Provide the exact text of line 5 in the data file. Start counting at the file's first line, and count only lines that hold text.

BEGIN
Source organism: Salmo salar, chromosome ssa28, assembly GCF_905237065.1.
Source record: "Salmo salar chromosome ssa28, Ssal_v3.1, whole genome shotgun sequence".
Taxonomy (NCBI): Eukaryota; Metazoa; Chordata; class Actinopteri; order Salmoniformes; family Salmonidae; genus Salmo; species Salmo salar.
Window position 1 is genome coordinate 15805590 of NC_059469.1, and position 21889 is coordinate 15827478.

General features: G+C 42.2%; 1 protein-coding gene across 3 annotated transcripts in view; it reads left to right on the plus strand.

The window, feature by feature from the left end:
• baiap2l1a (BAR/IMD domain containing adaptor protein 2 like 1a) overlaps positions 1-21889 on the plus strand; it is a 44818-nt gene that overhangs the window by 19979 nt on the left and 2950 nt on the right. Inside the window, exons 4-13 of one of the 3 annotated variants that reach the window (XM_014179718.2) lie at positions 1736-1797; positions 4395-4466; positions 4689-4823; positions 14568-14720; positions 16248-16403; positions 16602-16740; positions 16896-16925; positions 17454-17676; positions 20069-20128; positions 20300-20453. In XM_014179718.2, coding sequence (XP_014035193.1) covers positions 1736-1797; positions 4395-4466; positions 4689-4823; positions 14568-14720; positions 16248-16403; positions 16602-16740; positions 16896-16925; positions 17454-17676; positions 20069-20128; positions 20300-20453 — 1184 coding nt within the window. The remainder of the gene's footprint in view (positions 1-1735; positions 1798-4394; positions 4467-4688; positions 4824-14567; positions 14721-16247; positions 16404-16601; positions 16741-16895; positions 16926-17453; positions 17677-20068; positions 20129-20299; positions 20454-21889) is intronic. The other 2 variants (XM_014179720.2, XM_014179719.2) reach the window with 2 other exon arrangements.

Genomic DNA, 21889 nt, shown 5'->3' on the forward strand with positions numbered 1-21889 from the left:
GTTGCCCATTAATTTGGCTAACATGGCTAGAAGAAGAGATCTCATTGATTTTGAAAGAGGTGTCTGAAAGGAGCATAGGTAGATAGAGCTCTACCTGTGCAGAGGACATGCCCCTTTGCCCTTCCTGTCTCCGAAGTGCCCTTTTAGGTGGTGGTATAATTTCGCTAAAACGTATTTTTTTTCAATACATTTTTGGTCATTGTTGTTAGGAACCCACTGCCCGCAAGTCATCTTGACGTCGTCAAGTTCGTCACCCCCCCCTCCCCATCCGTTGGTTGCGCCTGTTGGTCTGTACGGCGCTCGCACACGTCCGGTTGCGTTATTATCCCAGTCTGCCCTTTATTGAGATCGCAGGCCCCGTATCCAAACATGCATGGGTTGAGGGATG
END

General features: G+C 42.2%; 1 protein-coding gene across 3 annotated transcripts in view; it reads left to right on the plus strand.